The adage, “the calm before the storm” succinctly describes the interlude between the initial wave of Covid-19 infections, and the third wave wreaking havoc in the country.

In May 2021, India witnessed some of the most macabre sights of the pandemic: Images of people thronging to hospitals to seek life-saving treatment, the gory images of infected people gasping to breathe, pleas for hospital beds, oxygen cylinders, and "potentially life-saving drugs" Remdesivir and Methylprednisolone.

The sight of people coerced to run pillar to post is emblematic of India’s frail and vulnerable healthcare system, which has driven more people into a medical debt trap. However, this is not an anomaly that has been triggered by a once-in-a-century pandemic. According to the 77th round of the All India Debt & Investment Survey, medical treatment constituted 11.9% of the total household debt in rural India in 2019, whereas it formed 12.7% of the total household debt in urban India in 2019. Data journalist Rukmini S writes in her book, Whole Numbers and Half Truths: What Data Can and Cannot Tell Us About Modern India, “Medical treatment can and does drive poor families into debt. In 2019, medical treatment formed a greater component of total household debt in poorer households than in richer households.”

A slew of macroeconomic and microeconomic factors has culminated in this epidemic of debt to be a lot more conspicuous. Albeit the National Health Policy, 2017, envisages a healthcare expenditure amounting to 2.5% of the country’s GDP, India only spent 1.29% of its GDP on healthcare for the fiscal year 2019-20. Consequently, this shortfall of public medical infrastructure is sufficed by the country’s private healthcare system. According to World Bank data, India’s private health expenditure was 72.4% of the total current health expenditure (which includes personal health care and collective services) in 2018, whereas the global average was 40.2% in 2018.

The Indian population also bears the brunt of having the highest out-of-pocket expenditure in the world (the expense the populace bears out of their own cash reserves). The World Bank data computes India's out-of-pocket expenditure at a staggering 62.7% of the current healthcare expenditure in 2018, whereas the global average is only at 18.1% in the same period. The National Health Policy also envisages bringing down this expenditure to 30% of the overall healthcare spend.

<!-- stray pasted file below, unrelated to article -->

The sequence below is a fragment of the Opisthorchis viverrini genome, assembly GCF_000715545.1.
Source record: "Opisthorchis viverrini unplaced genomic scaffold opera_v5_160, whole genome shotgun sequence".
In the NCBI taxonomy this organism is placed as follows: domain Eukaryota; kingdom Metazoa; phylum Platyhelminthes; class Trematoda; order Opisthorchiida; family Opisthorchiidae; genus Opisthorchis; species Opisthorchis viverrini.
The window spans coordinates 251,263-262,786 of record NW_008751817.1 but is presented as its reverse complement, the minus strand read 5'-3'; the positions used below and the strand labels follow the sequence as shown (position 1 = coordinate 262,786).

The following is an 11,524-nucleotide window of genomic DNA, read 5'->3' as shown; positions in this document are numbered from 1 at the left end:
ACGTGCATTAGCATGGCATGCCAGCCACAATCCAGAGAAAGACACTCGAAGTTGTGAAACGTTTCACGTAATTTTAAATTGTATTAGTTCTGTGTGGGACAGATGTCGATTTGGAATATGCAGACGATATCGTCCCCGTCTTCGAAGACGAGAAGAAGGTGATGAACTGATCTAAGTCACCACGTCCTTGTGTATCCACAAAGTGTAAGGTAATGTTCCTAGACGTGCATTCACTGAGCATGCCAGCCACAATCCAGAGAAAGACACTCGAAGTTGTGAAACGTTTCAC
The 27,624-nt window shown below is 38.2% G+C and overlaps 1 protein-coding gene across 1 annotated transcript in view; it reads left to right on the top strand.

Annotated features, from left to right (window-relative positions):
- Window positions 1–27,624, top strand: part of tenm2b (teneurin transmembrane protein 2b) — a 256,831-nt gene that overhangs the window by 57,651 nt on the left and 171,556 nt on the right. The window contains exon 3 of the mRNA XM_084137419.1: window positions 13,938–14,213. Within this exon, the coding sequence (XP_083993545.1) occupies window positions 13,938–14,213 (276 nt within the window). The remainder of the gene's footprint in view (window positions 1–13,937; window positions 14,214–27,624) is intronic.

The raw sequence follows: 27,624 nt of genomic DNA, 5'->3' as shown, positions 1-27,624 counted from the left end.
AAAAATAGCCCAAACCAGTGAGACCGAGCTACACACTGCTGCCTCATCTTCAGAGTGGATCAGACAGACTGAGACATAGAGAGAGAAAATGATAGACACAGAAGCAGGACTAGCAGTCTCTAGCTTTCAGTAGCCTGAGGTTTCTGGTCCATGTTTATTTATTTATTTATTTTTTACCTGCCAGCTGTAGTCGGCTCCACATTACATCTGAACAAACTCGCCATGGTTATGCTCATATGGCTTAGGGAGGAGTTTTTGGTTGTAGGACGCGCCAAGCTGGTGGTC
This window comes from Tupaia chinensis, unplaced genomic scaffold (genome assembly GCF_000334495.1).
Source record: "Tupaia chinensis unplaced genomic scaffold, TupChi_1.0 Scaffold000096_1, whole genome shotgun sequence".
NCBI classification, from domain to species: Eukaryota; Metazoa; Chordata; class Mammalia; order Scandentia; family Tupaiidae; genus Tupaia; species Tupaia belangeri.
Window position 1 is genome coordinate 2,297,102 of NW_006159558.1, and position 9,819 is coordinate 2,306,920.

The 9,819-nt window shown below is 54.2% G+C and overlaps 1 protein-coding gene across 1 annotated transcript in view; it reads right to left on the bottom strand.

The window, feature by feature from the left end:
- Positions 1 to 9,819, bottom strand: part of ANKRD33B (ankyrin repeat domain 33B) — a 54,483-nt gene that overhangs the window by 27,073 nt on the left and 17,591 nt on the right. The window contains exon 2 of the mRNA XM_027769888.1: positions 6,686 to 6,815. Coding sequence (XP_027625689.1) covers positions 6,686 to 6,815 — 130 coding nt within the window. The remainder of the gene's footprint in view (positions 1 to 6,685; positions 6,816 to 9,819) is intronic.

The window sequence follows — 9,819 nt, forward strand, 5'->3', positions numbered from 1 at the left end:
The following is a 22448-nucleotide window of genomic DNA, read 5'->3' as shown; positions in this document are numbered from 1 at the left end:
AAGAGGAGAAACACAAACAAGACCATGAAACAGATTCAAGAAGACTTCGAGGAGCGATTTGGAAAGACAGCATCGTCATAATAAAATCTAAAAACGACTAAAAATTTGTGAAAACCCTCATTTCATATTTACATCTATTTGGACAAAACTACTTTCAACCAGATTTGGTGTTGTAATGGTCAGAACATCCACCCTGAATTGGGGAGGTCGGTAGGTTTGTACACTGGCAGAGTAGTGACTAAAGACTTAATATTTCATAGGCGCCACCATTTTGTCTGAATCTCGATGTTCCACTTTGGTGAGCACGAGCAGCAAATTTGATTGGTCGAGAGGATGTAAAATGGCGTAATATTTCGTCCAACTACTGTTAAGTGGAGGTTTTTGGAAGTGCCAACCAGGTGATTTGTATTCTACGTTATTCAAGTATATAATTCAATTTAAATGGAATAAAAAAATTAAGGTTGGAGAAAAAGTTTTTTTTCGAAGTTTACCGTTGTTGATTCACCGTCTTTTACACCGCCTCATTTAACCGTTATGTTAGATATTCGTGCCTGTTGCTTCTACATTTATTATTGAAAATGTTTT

India also recorded an out-of-pocket expenditure per capita of about ₹3,392 (based on the current exchange rate) in 2018, a figure which ostensibly skyrocketed during the second-wave. A study by Christophe Jaffrelot, the French political scientist and Indologist, and Vihang Jumle reads, “up to 80.9% of people in urban India and 85.9% in rural India do not have any health coverage. Over 80% of Indians have been paying for private healthcare from their own pockets.” It also recounts how, during the second wave, it became apparent that the average cost of treatment during the second wave was ₹20-25,000/day without ventilators—with some hospitals charging a further ₹20-25,000/day for ventilator support.

While the healthcare expenditure in the country has increased exponentially, the income and wealth of Indians have decimated, as the pandemic and the lockdowns induced by it have been unforgiving for economic activity. According to the World Inequality Report 2022, average national income of the Indian adult population is ₹204,200. It also classifies India as a “poor and very unequal country, with an affluent elite.”

The report also reads that the top 10% and top 1% hold respectively 57% and 22% of total national income, and the bottom 50% share has gone down to 13%—making the poorest also the most vulnerable to falling into a medical debt trap. Rukmini’s book also argues that the Ayushman Bharat scheme—which provides public health insurance for the underprivileged—is too new a measure to have an impact on India’s out-of-pocket expenditure. However, certain roadblocks have been identified. The scheme continues to be underfunded, which according to Jafrrelot and Jumle, disincentivises Apollo, Max, Medanta—the biggest private, not-for-profit hospital chains in the country—to be a part of Ayushman Bharat. “Few private institutions joined the scheme because of the low reimbursement rates the government was offering for consultations and surgery,” they write.

As yet another variant is ushering into the world’s second-most populous country—with an even more mystical transmissibility, that potentially has a confounding ability to devastate an already frail economy, providing people uninterrupted access to healthcare facilities, especially in the case of an emergency, has to be facilitated to avert families from being driven to a state of penury. “A way that the government could go about speeding up the process is by actioning its recent health policy and partnering with the private sector, instead of fighting it. Private healthcare, because of being a business unit, is highly efficient but not very equitable,” write Jaffrelot and Jumle.

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